The image above shows an example of a flyer that I created to get kids into reading. I would pick a book, any book, write up a little blurb and then use a substitution code for the title. As you can see the code is written at the bottom for those interested in solving the title. Then I'd wait for kids to start asking me for the book.
Usually, I didn't make it too hard. I would display this sign on a shelf row end cap, and display the book on that same end cap, but the flyer worked so well that I sometimes had to place holds for the books.
Also, I liked to make this seem like some mysterious person was recommending these books. I sometimes said things like-your teacher doesn't want to you read this book-or-this book is so funny you might laugh so loud the librarians will shush you! Stuff like that makes kids want to read the book. Also, the mystery and codes make the books seem almost forbidden.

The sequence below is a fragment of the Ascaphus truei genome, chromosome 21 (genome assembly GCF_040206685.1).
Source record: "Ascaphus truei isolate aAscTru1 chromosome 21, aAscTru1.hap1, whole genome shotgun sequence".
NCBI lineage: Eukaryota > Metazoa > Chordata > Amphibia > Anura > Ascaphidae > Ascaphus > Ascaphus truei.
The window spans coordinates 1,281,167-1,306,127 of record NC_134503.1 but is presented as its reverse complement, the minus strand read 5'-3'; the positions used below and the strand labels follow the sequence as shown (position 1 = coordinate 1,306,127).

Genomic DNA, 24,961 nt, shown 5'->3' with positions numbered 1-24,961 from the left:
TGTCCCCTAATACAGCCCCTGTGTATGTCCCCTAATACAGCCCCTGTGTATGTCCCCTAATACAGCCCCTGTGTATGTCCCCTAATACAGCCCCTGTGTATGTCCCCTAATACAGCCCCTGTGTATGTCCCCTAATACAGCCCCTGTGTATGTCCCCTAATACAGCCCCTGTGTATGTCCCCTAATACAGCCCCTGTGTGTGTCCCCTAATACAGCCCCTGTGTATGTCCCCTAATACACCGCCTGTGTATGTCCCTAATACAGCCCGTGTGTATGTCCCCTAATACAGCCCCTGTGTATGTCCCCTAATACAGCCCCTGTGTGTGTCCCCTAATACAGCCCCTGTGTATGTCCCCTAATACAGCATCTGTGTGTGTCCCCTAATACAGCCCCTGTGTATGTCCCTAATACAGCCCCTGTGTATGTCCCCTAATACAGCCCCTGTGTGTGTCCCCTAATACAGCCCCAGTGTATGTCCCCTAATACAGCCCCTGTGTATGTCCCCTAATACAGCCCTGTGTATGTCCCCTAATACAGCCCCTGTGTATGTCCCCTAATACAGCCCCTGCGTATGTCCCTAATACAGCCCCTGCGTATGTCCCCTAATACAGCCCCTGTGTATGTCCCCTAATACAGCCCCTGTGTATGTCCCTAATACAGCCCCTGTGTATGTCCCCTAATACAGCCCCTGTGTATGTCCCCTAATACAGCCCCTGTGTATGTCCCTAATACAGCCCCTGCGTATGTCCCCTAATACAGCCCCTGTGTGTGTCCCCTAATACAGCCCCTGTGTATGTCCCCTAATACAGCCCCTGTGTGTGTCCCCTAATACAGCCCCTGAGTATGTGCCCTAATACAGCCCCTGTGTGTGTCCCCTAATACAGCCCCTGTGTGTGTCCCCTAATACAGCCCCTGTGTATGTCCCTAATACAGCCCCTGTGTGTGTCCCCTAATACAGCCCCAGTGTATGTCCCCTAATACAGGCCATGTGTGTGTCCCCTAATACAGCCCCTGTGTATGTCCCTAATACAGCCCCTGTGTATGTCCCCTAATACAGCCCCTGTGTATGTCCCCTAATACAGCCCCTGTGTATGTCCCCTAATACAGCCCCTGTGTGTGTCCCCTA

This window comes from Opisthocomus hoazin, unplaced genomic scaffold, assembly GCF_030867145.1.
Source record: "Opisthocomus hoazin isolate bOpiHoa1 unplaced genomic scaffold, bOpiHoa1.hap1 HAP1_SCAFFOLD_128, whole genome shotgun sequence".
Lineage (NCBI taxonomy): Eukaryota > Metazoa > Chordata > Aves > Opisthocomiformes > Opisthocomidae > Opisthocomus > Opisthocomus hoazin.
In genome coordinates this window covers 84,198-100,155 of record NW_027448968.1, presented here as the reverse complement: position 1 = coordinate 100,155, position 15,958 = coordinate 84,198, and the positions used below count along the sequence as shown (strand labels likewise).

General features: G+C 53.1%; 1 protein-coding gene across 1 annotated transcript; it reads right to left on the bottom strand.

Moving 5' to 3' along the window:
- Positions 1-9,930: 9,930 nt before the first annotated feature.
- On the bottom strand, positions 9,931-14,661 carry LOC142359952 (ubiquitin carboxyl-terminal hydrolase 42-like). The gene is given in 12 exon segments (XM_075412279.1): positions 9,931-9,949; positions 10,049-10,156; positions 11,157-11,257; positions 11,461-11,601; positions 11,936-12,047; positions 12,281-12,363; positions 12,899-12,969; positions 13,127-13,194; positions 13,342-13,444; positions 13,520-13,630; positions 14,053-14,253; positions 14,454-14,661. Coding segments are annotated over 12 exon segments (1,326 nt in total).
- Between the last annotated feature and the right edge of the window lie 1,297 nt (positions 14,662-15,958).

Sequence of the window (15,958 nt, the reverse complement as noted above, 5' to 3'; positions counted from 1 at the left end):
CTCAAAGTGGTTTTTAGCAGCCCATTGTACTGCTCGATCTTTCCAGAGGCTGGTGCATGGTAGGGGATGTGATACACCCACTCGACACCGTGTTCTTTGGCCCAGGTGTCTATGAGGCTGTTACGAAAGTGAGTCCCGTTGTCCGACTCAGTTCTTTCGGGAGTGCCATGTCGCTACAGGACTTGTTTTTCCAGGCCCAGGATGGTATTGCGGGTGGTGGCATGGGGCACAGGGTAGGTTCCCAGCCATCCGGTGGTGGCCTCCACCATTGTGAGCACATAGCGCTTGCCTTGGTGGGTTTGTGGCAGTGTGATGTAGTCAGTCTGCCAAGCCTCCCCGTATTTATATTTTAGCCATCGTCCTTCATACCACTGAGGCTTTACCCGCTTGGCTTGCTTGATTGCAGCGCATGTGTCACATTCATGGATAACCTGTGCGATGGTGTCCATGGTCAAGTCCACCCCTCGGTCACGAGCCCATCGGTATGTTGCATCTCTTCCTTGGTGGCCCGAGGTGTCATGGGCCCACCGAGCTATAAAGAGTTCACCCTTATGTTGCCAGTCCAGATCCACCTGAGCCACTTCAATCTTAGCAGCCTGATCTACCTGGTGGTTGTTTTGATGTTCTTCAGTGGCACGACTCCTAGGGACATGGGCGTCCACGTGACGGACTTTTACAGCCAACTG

I usually displayed little known funny or exciting books this way. Or, if I accidentally had two copies of a book I would try to get them out a little more with this method. My favorite book that got this treatment was The London Eye Mystery. It was a oops-2-copies book, but a great read. A boy walks onto the London Eye and his cousins wait below for him after the ride is over, but he never gets off. Where did he go? You're hooked already! Well, I put together a code flyer for it, and both copies were checked out immediately. Then I had a young man come to the desk and ask about it. I coyly asked him how he heard about this book, and he said in a "duh" kind of voice-that flyer over there tells all about it. Ha! The flyer works!
So, if you are tired of boring book displays that practically shove books into patrons faces, try this sneaky approach. You'll find that they are willing to work for it.